Continue reading

Venus in Copper: Lindsey Davis

★★★½

Marcus Didius Falco: Book 3

Yes, all right, I’m reading out of order again. When I bought this book the other day, I knew that I had Book 2 lying around somewhere, but just couldn’t put my finger on it. Only now, as I write, have I noticed it staring at me accusingly from the bookshelf (if you’ve been to my flat, this state of mild book chaos will be understandable). I just couldn’t resist a touch of Roman comedy crime drama, so went ahead with Venus in Copper in the hope that I’d be able to catch up; and I have, though I’ve evidently missed a couple of crucial plot points for the wider series. In this instalment, our Roman gumshoe is hired for what seems to be an everyday kind of case: checking the credentials of a potential bride. But there are two catches. He’s been hired not by the groom, but by the groom’s sisters-in-law (the whole family being almost embarrassingly arriviste); and the problem is not the character of the bride so much as the fact that her last three husbands have died swiftly, in mysterious circumstances. What is Severina Zotica up to?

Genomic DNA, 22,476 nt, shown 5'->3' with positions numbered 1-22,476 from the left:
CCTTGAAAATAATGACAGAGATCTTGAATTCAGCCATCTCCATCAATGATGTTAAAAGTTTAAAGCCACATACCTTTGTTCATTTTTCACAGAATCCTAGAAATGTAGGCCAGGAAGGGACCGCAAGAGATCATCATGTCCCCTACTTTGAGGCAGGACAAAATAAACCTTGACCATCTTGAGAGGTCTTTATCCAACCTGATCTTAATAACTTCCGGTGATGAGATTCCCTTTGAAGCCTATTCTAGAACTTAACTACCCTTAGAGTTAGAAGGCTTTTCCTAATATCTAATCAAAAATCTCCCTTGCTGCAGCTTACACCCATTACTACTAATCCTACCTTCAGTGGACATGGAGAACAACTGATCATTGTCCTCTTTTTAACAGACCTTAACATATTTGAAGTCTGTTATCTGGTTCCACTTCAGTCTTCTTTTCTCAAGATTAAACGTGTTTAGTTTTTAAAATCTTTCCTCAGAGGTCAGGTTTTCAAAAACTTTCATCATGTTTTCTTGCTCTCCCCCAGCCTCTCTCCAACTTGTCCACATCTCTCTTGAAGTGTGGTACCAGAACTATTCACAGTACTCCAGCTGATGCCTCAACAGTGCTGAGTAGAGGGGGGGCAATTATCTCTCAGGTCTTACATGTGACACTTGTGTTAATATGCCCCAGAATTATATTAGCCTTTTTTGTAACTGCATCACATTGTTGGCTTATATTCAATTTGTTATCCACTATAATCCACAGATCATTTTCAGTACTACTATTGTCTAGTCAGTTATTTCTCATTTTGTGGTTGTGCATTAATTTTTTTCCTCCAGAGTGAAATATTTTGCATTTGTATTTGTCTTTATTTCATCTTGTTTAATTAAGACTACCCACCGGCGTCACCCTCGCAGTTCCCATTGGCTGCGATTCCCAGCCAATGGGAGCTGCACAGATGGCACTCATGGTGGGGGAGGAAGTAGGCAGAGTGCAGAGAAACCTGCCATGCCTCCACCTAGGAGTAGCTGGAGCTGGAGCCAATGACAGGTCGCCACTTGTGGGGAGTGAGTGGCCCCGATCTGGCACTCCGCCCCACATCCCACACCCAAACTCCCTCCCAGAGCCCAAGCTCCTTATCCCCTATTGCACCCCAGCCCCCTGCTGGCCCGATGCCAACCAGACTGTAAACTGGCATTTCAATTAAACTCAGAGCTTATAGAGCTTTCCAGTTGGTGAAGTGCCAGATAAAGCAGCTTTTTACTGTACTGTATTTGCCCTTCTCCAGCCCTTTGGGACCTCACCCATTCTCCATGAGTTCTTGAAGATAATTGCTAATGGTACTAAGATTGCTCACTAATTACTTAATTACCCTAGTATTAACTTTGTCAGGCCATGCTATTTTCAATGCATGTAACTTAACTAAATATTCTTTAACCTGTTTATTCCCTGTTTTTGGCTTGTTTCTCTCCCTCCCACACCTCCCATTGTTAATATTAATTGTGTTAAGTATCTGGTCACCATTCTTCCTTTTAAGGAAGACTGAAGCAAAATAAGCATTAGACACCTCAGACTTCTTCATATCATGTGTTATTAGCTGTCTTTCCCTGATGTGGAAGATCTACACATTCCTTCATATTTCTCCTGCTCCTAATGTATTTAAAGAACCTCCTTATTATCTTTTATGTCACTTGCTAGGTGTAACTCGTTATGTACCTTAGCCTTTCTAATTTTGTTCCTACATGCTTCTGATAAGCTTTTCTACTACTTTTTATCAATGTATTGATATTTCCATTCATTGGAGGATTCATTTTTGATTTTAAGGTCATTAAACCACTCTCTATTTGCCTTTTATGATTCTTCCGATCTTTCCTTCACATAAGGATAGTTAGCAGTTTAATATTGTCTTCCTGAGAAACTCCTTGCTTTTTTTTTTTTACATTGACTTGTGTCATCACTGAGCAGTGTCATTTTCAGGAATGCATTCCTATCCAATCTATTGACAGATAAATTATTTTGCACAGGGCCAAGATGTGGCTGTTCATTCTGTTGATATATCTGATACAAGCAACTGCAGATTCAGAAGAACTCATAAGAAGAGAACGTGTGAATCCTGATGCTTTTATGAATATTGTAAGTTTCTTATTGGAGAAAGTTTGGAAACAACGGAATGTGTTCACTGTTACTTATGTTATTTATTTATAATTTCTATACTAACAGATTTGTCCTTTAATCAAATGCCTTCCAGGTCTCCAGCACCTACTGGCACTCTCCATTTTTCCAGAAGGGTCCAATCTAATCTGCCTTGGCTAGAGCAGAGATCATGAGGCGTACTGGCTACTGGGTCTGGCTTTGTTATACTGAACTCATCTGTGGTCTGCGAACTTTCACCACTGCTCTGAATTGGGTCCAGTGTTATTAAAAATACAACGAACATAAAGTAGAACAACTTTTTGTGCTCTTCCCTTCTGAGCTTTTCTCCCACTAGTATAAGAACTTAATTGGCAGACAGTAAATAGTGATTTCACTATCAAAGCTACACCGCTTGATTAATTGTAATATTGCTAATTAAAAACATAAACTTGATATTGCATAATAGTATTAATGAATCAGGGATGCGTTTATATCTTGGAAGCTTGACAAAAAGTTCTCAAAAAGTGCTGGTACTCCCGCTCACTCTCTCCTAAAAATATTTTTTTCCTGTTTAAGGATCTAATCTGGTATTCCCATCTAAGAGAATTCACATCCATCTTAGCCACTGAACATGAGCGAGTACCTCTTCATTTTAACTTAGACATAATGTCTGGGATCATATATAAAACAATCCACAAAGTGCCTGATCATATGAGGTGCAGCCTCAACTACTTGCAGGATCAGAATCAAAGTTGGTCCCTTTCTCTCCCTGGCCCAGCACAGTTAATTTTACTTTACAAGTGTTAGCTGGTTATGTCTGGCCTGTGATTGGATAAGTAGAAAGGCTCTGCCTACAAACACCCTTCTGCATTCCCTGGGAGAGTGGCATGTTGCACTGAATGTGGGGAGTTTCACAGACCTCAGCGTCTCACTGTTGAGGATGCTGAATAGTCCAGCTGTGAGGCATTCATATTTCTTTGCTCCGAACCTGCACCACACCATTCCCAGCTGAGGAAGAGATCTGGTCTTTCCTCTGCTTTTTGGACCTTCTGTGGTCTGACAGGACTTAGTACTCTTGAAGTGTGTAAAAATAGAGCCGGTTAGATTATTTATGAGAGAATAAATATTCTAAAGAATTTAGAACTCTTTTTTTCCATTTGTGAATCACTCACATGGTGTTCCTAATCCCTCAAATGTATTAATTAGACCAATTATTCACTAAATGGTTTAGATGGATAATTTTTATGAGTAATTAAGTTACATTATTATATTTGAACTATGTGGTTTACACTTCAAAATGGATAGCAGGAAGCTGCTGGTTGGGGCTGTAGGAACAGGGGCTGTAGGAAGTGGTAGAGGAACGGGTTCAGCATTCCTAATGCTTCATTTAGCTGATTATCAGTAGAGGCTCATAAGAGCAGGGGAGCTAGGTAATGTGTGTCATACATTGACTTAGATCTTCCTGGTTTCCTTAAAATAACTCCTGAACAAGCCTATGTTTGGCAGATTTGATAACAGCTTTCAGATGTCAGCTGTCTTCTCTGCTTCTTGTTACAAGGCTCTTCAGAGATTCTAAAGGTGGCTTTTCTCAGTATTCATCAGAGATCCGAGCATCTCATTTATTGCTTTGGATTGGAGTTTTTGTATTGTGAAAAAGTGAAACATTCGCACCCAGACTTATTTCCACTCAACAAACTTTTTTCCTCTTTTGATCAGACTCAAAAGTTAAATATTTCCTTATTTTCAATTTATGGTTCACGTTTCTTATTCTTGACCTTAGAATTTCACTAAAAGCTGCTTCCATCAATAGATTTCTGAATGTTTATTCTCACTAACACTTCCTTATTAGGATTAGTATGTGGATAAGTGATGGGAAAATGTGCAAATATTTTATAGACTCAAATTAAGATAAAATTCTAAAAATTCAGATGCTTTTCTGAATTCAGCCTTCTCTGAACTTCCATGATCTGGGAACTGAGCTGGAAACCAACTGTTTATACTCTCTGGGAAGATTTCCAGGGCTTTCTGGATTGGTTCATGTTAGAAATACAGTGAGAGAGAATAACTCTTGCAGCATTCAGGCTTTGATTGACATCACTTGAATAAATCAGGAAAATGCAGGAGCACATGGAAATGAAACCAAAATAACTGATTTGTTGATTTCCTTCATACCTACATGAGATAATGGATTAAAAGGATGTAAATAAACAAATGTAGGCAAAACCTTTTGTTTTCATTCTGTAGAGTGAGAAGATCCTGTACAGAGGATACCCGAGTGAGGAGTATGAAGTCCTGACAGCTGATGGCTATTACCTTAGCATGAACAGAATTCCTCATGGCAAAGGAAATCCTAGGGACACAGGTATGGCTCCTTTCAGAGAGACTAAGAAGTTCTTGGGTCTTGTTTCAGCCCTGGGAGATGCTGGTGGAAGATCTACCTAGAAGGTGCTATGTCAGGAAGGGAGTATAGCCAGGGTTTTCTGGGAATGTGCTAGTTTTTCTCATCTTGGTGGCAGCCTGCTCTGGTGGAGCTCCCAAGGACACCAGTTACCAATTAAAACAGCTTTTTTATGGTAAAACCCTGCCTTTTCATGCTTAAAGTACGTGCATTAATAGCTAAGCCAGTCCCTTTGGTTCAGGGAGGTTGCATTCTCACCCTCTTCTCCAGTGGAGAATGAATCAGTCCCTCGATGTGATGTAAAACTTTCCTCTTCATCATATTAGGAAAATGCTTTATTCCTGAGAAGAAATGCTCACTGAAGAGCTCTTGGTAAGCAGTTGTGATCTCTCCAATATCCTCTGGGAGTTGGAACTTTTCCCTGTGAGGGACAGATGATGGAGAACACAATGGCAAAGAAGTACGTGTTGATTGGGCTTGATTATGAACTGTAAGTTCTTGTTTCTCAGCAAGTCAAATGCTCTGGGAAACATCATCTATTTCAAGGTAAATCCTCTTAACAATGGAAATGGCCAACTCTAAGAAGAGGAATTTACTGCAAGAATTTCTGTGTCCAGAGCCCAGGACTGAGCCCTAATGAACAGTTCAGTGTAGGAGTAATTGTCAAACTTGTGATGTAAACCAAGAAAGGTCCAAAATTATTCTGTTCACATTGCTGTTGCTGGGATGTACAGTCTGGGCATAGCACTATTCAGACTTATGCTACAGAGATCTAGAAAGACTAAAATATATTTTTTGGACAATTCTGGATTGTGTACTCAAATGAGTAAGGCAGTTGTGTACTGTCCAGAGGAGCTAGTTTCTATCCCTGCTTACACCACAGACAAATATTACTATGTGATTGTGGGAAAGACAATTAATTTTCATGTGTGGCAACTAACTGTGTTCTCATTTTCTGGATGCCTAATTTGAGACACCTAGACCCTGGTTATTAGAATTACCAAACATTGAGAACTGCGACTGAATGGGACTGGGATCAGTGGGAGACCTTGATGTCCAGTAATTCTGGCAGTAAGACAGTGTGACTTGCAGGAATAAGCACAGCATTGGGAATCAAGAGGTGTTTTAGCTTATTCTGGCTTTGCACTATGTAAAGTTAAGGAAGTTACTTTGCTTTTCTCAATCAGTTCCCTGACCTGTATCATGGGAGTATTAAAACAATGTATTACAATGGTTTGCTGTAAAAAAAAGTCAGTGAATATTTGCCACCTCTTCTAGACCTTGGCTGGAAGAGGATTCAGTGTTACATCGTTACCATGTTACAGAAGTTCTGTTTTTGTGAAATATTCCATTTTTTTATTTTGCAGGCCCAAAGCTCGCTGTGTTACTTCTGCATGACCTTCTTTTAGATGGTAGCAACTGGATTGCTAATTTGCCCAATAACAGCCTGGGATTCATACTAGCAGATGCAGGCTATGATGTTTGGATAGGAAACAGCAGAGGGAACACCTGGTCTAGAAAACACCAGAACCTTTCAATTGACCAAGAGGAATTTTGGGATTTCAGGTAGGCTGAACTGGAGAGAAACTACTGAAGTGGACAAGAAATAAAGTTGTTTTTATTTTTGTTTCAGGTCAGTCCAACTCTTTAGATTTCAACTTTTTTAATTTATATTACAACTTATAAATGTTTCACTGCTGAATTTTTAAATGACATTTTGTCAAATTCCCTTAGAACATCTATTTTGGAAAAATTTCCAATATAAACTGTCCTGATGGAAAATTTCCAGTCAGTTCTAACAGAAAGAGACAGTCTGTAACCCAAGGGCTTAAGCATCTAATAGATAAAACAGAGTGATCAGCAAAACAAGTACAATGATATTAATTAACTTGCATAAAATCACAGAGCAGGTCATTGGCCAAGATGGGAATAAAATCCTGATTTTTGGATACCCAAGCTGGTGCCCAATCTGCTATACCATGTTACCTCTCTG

Continue reading

The Darling Buds of May: H.E. Bates

★★★★

The Larkin Family: Book 1

I have vague memories of watching the Darling Buds of May TV series in the early 1990s, although I was too young for much to register. The word ‘perfick’ made an impression, of course, and I remember that, every time Catherine Zeta-Jones came on screen as Mariette, my dad would shake his head and say, “I don’t know what they see in her”. I also grew to assume that my paternal grandmother, a farmer’s wife who died when I was small, must have been pretty much like Pam Ferris’s Ma Larkin. But plot? I honestly couldn’t remember much. As the first tenuous signs of spring try to force their way through the rain and sharp winds here in London, I decided I needed a bit of bucolic escapism and bought myself the book (and its sequels). And it was just the ticket. Warm, generous, sun-drenched: a world of strawberry-picking and white tablecloths in orchards on warm evenings; where all guests are welcome and, if you like it well enough, you don’t ever have to leave. Perfick indeed.

Continue reading